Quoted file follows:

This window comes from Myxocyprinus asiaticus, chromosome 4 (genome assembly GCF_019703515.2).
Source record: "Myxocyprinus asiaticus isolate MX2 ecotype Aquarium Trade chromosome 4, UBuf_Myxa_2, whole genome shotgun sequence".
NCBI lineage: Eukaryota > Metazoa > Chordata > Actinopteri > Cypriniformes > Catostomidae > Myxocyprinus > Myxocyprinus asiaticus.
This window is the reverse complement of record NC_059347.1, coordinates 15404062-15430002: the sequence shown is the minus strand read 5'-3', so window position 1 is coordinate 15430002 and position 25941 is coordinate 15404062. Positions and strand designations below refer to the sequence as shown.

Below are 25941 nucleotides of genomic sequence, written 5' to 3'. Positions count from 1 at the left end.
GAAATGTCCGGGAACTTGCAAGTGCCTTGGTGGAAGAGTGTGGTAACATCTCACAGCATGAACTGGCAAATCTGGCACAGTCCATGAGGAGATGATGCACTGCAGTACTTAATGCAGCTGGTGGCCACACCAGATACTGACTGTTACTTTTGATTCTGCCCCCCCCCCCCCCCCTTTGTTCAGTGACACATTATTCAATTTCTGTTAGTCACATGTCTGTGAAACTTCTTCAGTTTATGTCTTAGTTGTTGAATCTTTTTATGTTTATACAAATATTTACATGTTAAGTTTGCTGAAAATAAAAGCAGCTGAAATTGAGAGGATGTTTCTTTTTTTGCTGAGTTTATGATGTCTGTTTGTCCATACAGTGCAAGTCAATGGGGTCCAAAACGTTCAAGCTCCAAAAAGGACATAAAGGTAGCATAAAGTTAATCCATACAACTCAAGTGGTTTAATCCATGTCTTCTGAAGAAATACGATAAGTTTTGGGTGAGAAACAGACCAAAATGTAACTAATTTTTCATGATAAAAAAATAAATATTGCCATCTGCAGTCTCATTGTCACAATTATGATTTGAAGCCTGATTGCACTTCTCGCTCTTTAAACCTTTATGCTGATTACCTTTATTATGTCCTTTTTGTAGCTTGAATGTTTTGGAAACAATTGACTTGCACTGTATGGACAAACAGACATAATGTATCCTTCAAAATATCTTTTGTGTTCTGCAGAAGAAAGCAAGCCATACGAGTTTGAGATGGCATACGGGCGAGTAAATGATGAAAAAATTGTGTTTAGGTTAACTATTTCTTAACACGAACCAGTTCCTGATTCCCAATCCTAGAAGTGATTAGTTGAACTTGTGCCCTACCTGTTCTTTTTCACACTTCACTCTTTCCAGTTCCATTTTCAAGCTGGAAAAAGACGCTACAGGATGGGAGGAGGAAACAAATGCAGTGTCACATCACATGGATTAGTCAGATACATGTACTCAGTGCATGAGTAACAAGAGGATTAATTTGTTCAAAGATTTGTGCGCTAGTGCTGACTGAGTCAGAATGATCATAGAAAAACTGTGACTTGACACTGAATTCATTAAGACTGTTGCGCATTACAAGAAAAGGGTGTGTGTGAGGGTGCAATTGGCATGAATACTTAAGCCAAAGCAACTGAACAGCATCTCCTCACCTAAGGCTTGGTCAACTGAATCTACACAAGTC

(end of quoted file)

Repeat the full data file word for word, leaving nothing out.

This window comes from Myxocyprinus asiaticus, chromosome 4 (genome assembly GCF_019703515.2).
Source record: "Myxocyprinus asiaticus isolate MX2 ecotype Aquarium Trade chromosome 4, UBuf_Myxa_2, whole genome shotgun sequence".
NCBI lineage: Eukaryota > Metazoa > Chordata > Actinopteri > Cypriniformes > Catostomidae > Myxocyprinus > Myxocyprinus asiaticus.
This window is the reverse complement of record NC_059347.1, coordinates 15404062-15430002: the sequence shown is the minus strand read 5'-3', so window position 1 is coordinate 15430002 and position 25941 is coordinate 15404062. Positions and strand designations below refer to the sequence as shown.

Below are 25941 nucleotides of genomic sequence, written 5' to 3'. Positions count from 1 at the left end.
GAAATGTCCGGGAACTTGCAAGTGCCTTGGTGGAAGAGTGTGGTAACATCTCACAGCATGAACTGGCAAATCTGGCACAGTCCATGAGGAGATGATGCACTGCAGTACTTAATGCAGCTGGTGGCCACACCAGATACTGACTGTTACTTTTGATTCTGCCCCCCCCCCCCCCCCTTTGTTCAGTGACACATTATTCAATTTCTGTTAGTCACATGTCTGTGAAACTTCTTCAGTTTATGTCTTAGTTGTTGAATCTTTTTATGTTTATACAAATATTTACATGTTAAGTTTGCTGAAAATAAAAGCAGCTGAAATTGAGAGGATGTTTCTTTTTTTGCTGAGTTTATGATGTCTGTTTGTCCATACAGTGCAAGTCAATGGGGTCCAAAACGTTCAAGCTCCAAAAAGGACATAAAGGTAGCATAAAGTTAATCCATACAACTCAAGTGGTTTAATCCATGTCTTCTGAAGAAATACGATAAGTTTTGGGTGAGAAACAGACCAAAATGTAACTAATTTTTCATGATAAAAAAATAAATATTGCCATCTGCAGTCTCATTGTCACAATTATGATTTGAAGCCTGATTGCACTTCTCGCTCTTTAAACCTTTATGCTGATTACCTTTATTATGTCCTTTTTGTAGCTTGAATGTTTTGGAAACAATTGACTTGCACTGTATGGACAAACAGACATAATGTATCCTTCAAAATATCTTTTGTGTTCTGCAGAAGAAAGCAAGCCATACGAGTTTGAGATGGCATACGGGCGAGTAAATGATGAAAAAATTGTGTTTAGGTTAACTATTTCTTAACACGAACCAGTTCCTGATTCCCAATCCTAGAAGTGATTAGTTGAACTTGTGCCCTACCTGTTCTTTTTCACACTTCACTCTTTCCAGTTCCATTTTCAAGCTGGAAAAAGACGCTACAGGATGGGAGGAGGAAACAAATGCAGTGTCACATCACATGGATTAGTCAGATACATGTACTCAGTGCATGAGTAACAAGAGGATTAATTTGTTCAAAGATTTGTGCGCTAGTGCTGACTGAGTCAGAATGATCATAGAAAAACTGTGACTTGACACTGAATTCATTAAGACTGTTGCGCATTACAAGAAAAGGGTGTGTGTGAGGGTGCAATTGGCATGAATACTTAAGCCAAAGCAACTGAACAGCATCTCCTCACCTAAGGCTTGGTCAACTGAATCTACACAAGTC